And in the Church, as we look to the Lambeth Conference later this year, a ten yearly gathering of Anglican bishops from around the world, there is confidence yet also uncertainty as we hope that church can be reconciled, and not divided by disagreements over the issue of sexuality.  Amid such uncertainty in church and in world, the images of “salt” and “light” are helpful; something distinctive that we can hold on to, of which we can be sure.  
Later in the same chapter of Matthew’s Gospel, Jesus says to the crowds, “Love your enemies and pray for those who persecute you”.  We tend, as Tomlin argues, to assume that loving our family member or neighbour is incompatible with loving our enemy- but one does not negate the other.  As he writes: “Love is not a limited commodity… Love tends to grow the more it is practised”.  It is love that makes us distinctive, part of our Christian vocation to be salt and light.  
A few weeks ago, we marked Holocaust Memorial Day in Evensong, inviting members of the local Jewish community to participate by leading prayers for the dead.  As they were leaving, one of them commented on how strange it felt to be attending worship in the Cathedral, yet she also said how surprised she was that so much of it was the same, with the singing of the Psalms being such a  prominent part of the service.  A week later, the composer, Roxanna Panufnik, a practising Catholic, visited and spoke about her strong interest in Middle Eastern music, and her mission through bringing together these different influences to build bridges between different faiths. To love the enemy or welcome the stranger isn’t to lose the distinctiveness of who we are as believers in Jesus, but to appreciate the riches of other traditions and to bring them into conversation with each other.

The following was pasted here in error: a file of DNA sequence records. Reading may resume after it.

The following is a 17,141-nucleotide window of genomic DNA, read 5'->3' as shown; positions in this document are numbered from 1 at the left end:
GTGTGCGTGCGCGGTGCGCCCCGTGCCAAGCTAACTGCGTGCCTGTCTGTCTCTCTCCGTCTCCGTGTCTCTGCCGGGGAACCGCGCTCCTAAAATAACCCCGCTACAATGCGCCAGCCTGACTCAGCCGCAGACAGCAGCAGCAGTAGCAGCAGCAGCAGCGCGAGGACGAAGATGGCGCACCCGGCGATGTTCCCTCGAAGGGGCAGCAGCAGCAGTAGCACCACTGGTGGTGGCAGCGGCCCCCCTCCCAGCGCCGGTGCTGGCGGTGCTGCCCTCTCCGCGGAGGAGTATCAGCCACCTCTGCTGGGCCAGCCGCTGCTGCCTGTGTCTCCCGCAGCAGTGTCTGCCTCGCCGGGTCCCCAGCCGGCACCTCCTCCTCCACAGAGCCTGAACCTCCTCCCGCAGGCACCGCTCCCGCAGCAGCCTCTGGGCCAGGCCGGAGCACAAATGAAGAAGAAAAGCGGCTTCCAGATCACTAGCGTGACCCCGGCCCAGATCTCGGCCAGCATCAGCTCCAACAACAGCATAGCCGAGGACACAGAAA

As one person remarked at the time of the unprecedented popular response to Gandhi’s Salt March, "it seemed as though a spring had been suddenly released." Being salt means that we bring out the true taste of what it means to be a follower of Christ- the taste of justice and mercy, and of living in peaceful solidarity with our fellow humans, living in God’s ways.  If we lose that, then we lose our savour; we lose who we are and we’re good for nothing.  Being light means that we radiate Christ’s light, divine light.  Jesus, who calls us salt, salts our life.  Jesus, who is our light, calls us to be lights in the world.  And Jesus who loves us, who ourselves once were far off, meets us with the flavour of the kingdom and gives himself to us at his table.  You are the salt of the earth; you are lights in the world- salt and light in the places where you are.  That’s who God has called us to be, and that is who we are and what Jesus wants us to do- with confidence.